The correspondence of Jeremy Bentham. Volume 3, January 1781 to October 1788 (eBook, 2017) [WorldCat.org]
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The correspondence of Jeremy Bentham. Volume 3, January 1781 to October 1788
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The correspondence of Jeremy Bentham. Volume 3, January 1781 to October 1788

Author: Jeremy Bentham; Ian R Christie; J H Burns
Publisher: London : UCL Press, 2017.
Edition/Format:   eBook : Document : EnglishView all editions and formats
Summary:
The first five volumes of the Correspondence of Jeremy Bentham contain over 1,300 letters written both to and from Bentham over a 50-year period, beginning in 1752 (aged three) with his earliest surviving letter to his grandmother, and ending in 1797 with correspondence concerning his attempts to set up a national scheme for the provision of poor relief. Against the background of the debates on the American  Read more...
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Details

Genre/Form: Electronic books
Personal correspondence
Correspondance privée
Correspondence
Correspondance
Additional Physical Format: Print version :
Named Person: Jeremy Bentham; Jeremy Bentham
Material Type: Document, Internet resource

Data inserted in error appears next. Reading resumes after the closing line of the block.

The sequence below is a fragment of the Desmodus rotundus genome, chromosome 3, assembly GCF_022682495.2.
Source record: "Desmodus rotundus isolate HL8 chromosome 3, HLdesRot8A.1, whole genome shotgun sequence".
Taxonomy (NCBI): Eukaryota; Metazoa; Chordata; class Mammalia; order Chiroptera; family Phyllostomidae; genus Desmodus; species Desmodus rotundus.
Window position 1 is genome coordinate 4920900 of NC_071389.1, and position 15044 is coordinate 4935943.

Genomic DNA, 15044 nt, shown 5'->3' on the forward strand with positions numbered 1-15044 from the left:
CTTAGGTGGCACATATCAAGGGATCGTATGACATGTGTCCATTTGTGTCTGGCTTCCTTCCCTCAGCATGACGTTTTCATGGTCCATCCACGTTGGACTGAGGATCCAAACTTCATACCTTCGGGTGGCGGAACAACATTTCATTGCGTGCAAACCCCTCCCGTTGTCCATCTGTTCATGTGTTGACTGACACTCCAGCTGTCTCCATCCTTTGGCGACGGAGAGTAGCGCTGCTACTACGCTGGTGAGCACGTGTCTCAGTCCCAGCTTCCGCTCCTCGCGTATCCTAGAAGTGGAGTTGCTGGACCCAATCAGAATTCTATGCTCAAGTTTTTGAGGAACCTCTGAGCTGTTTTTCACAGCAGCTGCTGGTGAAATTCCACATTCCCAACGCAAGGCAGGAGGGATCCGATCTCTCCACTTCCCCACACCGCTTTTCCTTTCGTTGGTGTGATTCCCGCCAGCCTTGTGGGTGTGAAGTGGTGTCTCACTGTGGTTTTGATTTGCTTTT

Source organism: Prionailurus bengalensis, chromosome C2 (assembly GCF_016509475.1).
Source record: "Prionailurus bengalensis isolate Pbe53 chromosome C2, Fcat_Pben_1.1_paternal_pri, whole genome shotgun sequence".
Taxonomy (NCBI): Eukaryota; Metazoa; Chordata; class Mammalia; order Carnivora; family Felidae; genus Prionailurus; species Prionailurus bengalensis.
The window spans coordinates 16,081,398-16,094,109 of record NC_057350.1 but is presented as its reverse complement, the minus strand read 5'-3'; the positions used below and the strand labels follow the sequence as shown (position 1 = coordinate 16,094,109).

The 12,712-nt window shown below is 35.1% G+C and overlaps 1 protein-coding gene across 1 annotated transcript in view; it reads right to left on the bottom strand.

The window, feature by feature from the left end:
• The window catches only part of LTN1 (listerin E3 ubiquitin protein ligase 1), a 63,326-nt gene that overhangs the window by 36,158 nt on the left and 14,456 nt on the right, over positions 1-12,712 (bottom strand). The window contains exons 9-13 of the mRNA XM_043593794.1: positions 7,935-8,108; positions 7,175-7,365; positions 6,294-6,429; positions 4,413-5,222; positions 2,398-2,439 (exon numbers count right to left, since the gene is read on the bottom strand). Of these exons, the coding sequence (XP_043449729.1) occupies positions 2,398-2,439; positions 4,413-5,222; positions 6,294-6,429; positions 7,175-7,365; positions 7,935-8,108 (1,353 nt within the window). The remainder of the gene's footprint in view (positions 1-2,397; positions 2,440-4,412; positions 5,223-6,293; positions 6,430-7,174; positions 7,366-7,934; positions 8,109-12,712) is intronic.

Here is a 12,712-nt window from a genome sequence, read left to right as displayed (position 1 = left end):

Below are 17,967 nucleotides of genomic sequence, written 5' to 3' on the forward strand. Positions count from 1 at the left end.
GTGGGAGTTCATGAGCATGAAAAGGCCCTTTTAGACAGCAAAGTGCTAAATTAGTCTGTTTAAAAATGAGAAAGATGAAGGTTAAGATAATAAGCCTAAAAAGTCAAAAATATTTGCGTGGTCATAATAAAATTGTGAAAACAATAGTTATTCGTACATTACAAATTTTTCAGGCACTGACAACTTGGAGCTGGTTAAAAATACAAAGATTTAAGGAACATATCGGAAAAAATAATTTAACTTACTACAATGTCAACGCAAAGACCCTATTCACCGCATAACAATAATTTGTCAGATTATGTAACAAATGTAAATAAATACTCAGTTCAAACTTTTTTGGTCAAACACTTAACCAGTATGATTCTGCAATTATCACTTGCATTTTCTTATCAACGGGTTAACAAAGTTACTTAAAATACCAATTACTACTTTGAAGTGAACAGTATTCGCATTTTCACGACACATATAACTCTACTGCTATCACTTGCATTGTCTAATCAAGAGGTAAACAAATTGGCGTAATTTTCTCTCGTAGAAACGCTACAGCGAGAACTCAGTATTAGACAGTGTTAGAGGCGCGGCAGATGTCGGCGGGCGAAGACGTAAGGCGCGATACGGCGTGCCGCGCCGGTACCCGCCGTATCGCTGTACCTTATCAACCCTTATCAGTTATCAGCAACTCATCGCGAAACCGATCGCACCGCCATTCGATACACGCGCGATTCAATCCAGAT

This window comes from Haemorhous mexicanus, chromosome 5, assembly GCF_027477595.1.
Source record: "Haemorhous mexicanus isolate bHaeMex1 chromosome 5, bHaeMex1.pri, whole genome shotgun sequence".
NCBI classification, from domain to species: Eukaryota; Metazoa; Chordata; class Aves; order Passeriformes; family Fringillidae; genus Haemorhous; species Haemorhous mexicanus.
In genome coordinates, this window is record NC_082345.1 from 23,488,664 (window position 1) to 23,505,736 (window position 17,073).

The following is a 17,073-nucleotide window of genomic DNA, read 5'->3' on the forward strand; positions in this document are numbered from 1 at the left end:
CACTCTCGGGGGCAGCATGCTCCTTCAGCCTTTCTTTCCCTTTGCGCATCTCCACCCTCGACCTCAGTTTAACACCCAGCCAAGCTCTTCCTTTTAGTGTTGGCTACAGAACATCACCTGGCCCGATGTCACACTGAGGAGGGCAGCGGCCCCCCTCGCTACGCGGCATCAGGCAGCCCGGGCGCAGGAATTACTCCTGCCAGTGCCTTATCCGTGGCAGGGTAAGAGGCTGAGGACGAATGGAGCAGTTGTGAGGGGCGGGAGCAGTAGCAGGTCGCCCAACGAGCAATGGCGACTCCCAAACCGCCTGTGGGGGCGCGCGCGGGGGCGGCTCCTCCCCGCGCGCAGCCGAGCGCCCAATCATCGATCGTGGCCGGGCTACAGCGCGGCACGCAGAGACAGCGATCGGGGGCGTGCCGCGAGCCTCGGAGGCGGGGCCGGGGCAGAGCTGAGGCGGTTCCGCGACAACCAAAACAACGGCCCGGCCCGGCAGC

Document Type: Internet Resource, Computer File
All Authors / Contributors: Jeremy Bentham; Ian R Christie; J H Burns
ISBN: 9781911576099 1911576097 9781911576143 1911576143 9781911576129 1911576127 9781911576136 1911576135
OCLC Number: 990740987
Notes: Series editor, J.H. Burns.
Originally published in 1971 by the Athlone Press.
Description: 1 online resource (xxxviii, 646 pages)
Contents: Preface to the new edition of volume 3 --
List of letters in volume 3 --
Introduction to Volume 3 --
Missing Letters Of Jeremy Bentham Referred To In The Correspondence --
The Correspondence January 1781-October 1788.
Other Titles: Correspondence.
Responsibility: edited by Ian R. Christie.

Abstract:

The first five volumes of the Correspondence of Jeremy Bentham contain over 1,300 letters written both to and from Bentham over a 50-year period, beginning in 1752 (aged three) with his earliest surviving letter to his grandmother, and ending in 1797 with correspondence concerning his attempts to set up a national scheme for the provision of poor relief. Against the background of the debates on the American Revolution of 1776 and the French Revolution of 1789, to which he made significant contributions, Bentham worked first on producing a complete penal code, which involved him in detailed explorations of fundamental legal ideas, and then on his panopticon prison scheme. Despite developing a host of original and ground-breaking ideas, contained in a mass of manuscripts, he published little during these years, and remained, at the close of this period, a relatively obscure individual. Nevertheless, these volumes reveal how the foundations were laid for the remarkable rise of Benthamite utilitarianism in the early nineteenth century. The letters in this volume document Bentham's meeting and friendship with the Earl of Shelburne (later the Marquis of Lansdowne), which opened a whole new set of opportunities for him, as well as his extraordinary journey, by way of the Mediterranean, to visit his brother Samuel in Russia.

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